Some Democrats in the Senate have committed to blocking President Donald Trump's Supreme Court pick before the nominee has even been announced.
After Trump tweeted that he would announce his Supreme Court pick on Tuesday evening, Sen. Jeff Merkley (D-Ore.) told reporters Monday morning that he plans to filibuster any nominee pick who is not Merrick Garland, according to Politico. Garland was former President Barack Obama's pick to fill the current vacancy on the Supreme Court left by the passing of Antonin Scalia.
"This is a stolen seat. This is the first time a Senate majority has stolen a seat,” Merkley claimed. “We will use every lever in our power to stop this.”
"I will definitely object to a simple majority," Merkley said, referring to the vote. Any senator can object to the simple majority vote and require a supermajority, which would mean Trump's pick will need 60 votes to clear the Senate. There are currently 52 Republicans in the Senate, so eight Democrats would need to join Republicans to vote for cloture in order to clear the Senate floor.
Merkley also claimed that the majority of his Democratic colleagues would also vote against Trump's pick, whoever it may be. "A very large number of my colleagues will be opposed," he said. He did not specifically name any other senators who would join him in opposition, but Senate Minority Leader Chuck Schumer (D-N.Y.) told CNN host Jake Tapper earlier this month that the party was prepared to fight "tooth-and-nail" against any pick they didn't feel was bipartisan or mainstream.
"If the nominee is not bipartisan and mainstream we absolutely will keep the seat open," Schumer said. "I'm hopeful that maybe President Trump will nominate someone that will get bipartisan support — but, yes, we'll fight it tooth-and-nail as long as we have to."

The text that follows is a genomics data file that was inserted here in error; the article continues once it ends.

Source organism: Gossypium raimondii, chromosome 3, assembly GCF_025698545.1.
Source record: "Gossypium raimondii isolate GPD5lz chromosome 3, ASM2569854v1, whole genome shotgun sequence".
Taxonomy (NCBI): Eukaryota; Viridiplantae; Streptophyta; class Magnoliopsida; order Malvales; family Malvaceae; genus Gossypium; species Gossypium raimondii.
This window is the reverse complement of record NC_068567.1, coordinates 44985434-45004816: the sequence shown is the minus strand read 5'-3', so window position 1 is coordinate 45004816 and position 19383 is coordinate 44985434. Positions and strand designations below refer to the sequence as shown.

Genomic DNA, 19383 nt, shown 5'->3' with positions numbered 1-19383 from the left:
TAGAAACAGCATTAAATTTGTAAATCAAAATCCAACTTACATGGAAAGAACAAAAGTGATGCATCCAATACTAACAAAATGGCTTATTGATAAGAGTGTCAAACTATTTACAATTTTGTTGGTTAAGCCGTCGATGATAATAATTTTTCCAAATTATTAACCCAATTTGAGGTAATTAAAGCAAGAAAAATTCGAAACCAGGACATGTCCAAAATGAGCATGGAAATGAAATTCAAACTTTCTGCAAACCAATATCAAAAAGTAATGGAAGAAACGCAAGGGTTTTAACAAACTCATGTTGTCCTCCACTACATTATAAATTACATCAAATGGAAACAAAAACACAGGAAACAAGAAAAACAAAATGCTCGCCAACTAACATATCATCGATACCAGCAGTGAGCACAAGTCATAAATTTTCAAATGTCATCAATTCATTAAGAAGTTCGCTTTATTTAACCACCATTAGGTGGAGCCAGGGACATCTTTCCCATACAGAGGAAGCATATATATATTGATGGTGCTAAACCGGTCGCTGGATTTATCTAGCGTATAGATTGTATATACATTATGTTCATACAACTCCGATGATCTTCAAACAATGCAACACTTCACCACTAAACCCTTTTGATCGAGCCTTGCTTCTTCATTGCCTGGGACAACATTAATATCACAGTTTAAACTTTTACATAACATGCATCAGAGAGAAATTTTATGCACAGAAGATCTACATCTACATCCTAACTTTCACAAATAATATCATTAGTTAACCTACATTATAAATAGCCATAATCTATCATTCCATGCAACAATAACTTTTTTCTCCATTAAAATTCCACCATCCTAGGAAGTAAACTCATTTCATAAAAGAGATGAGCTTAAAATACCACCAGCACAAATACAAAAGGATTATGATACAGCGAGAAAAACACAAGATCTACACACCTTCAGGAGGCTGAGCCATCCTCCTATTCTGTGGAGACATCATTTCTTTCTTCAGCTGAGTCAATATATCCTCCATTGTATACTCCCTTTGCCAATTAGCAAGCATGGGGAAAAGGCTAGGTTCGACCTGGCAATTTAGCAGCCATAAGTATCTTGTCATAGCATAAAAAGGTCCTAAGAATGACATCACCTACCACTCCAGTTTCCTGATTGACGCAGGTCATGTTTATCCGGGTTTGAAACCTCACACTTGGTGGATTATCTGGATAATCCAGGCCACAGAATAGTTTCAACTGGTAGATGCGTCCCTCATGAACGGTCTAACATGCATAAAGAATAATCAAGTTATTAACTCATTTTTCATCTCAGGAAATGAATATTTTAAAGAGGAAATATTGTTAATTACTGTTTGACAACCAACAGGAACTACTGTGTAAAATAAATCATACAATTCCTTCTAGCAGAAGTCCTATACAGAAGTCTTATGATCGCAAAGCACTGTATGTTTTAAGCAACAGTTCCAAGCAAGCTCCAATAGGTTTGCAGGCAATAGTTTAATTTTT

Republican leaders challenged Merkley's decision, indicating it was hypocritical of him to use the filibuster since he was a staunch advocate of eliminating filibusters in the past.
"When Democrats were in the majority, Sen. Merkley wanted to end filibusters. But I guess he only meant when Democrats are in the majority and in control of the White House," said Senate Majority Leader Mitch McConnell's spokesman Don Stewart.
Under the precedent set by Senate Democrats, GOP leadership could utilize the so-called "nuclear option" and change the rules of the Senate with a bare majority in order to eliminate the filibuster if they don't have enough votes to confirm the pick. However, there are reports that McConnell has indicated that he does not plan to go that route. According to The Hill and other publications, McConnell is reported to have said, "It takes 67 votes to change the rules in the Senate. We saw one rather conspicuous exception to that a few years ago but no we don’t have any current plans on the rules," McConnell said.
“We’re going to get this nominee confirmed. I hope he or she will be confirmed based upon the completely outstanding credentials that we’re going to see,” he told Politico. Other commenters have noted that it at least possible that McConnell's remarks were either mischaracterized or taken out of context, and that he intended to merely rule out "nuking" the filibuster for legislation, and not for judicial appointments. McConnell's office did not immediately respond to a request for clarification on this point. We will update this piece if such clarification is provided.
Trump told Fox News host Sean Hannity on Thursday that he wants McConnell to use the nuclear option to confirm his pick if necessary. When asked about Trump's comments, McConnell responded, "Senate rules are a matter for the Senate and a lot of other people have opinions."